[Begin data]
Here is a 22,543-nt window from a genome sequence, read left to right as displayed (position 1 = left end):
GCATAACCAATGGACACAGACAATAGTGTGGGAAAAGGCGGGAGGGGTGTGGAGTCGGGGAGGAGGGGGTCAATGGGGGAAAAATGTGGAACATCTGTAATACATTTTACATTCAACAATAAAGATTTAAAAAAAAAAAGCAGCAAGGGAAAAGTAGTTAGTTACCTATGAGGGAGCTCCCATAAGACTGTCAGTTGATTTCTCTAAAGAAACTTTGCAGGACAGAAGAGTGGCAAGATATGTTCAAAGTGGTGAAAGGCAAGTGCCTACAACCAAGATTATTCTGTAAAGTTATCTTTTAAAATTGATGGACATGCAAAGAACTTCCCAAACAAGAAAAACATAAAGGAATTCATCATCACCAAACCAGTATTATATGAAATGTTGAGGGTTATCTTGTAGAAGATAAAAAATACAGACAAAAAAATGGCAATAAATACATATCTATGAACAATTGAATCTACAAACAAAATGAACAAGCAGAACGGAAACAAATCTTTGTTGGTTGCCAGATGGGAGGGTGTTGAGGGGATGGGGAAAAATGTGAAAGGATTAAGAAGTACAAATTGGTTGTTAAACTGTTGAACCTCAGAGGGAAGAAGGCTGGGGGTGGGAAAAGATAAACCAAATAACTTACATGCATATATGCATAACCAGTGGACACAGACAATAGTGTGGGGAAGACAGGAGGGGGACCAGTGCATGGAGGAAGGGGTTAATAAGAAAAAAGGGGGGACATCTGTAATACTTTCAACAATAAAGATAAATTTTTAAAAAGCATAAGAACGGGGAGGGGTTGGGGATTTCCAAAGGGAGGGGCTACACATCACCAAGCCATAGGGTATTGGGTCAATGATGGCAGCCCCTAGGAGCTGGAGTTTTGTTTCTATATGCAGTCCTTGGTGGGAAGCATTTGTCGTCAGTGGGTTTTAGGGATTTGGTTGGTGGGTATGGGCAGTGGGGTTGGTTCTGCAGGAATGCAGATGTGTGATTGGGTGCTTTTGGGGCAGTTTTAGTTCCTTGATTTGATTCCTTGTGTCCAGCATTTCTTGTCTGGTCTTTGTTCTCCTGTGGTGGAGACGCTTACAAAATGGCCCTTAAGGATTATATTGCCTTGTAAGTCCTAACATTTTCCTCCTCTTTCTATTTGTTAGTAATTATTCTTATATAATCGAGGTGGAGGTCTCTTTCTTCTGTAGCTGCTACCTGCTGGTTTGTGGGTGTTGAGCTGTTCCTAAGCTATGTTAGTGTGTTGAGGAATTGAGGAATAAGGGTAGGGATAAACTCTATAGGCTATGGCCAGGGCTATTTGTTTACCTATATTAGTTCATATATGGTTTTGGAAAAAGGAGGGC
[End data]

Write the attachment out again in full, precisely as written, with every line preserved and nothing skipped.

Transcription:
Here is a 22,543-nt window from a genome sequence, read left to right as displayed (position 1 = left end):
GCATAACCAATGGACACAGACAATAGTGTGGGAAAAGGCGGGAGGGGTGTGGAGTCGGGGAGGAGGGGGTCAATGGGGGAAAAATGTGGAACATCTGTAATACATTTTACATTCAACAATAAAGATTTAAAAAAAAAAAGCAGCAAGGGAAAAGTAGTTAGTTACCTATGAGGGAGCTCCCATAAGACTGTCAGTTGATTTCTCTAAAGAAACTTTGCAGGACAGAAGAGTGGCAAGATATGTTCAAAGTGGTGAAAGGCAAGTGCCTACAACCAAGATTATTCTGTAAAGTTATCTTTTAAAATTGATGGACATGCAAAGAACTTCCCAAACAAGAAAAACATAAAGGAATTCATCATCACCAAACCAGTATTATATGAAATGTTGAGGGTTATCTTGTAGAAGATAAAAAATACAGACAAAAAAATGGCAATAAATACATATCTATGAACAATTGAATCTACAAACAAAATGAACAAGCAGAACGGAAACAAATCTTTGTTGGTTGCCAGATGGGAGGGTGTTGAGGGGATGGGGAAAAATGTGAAAGGATTAAGAAGTACAAATTGGTTGTTAAACTGTTGAACCTCAGAGGGAAGAAGGCTGGGGGTGGGAAAAGATAAACCAAATAACTTACATGCATATATGCATAACCAGTGGACACAGACAATAGTGTGGGGAAGACAGGAGGGGGACCAGTGCATGGAGGAAGGGGTTAATAAGAAAAAAGGGGGGACATCTGTAATACTTTCAACAATAAAGATAAATTTTTAAAAAGCATAAGAACGGGGAGGGGTTGGGGATTTCCAAAGGGAGGGGCTACACATCACCAAGCCATAGGGTATTGGGTCAATGATGGCAGCCCCTAGGAGCTGGAGTTTTGTTTCTATATGCAGTCCTTGGTGGGAAGCATTTGTCGTCAGTGGGTTTTAGGGATTTGGTTGGTGGGTATGGGCAGTGGGGTTGGTTCTGCAGGAATGCAGATGTGTGATTGGGTGCTTTTGGGGCAGTTTTAGTTCCTTGATTTGATTCCTTGTGTCCAGCATTTCTTGTCTGGTCTTTGTTCTCCTGTGGTGGAGACGCTTACAAAATGGCCCTTAAGGATTATATTGCCTTGTAAGTCCTAACATTTTCCTCCTCTTTCTATTTGTTAGTAATTATTCTTATATAATCGAGGTGGAGGTCTCTTTCTTCTGTAGCTGCTACCTGCTGGTTTGTGGGTGTTGAGCTGTTCCTAAGCTATGTTAGTGTGTTGAGGAATTGAGGAATAAGGGTAGGGATAAACTCTATAGGCTATGGCCAGGGCTATTTGTTTACCTATATTAGTTCATATATGGTTTTGGAAAAAGGAGGGC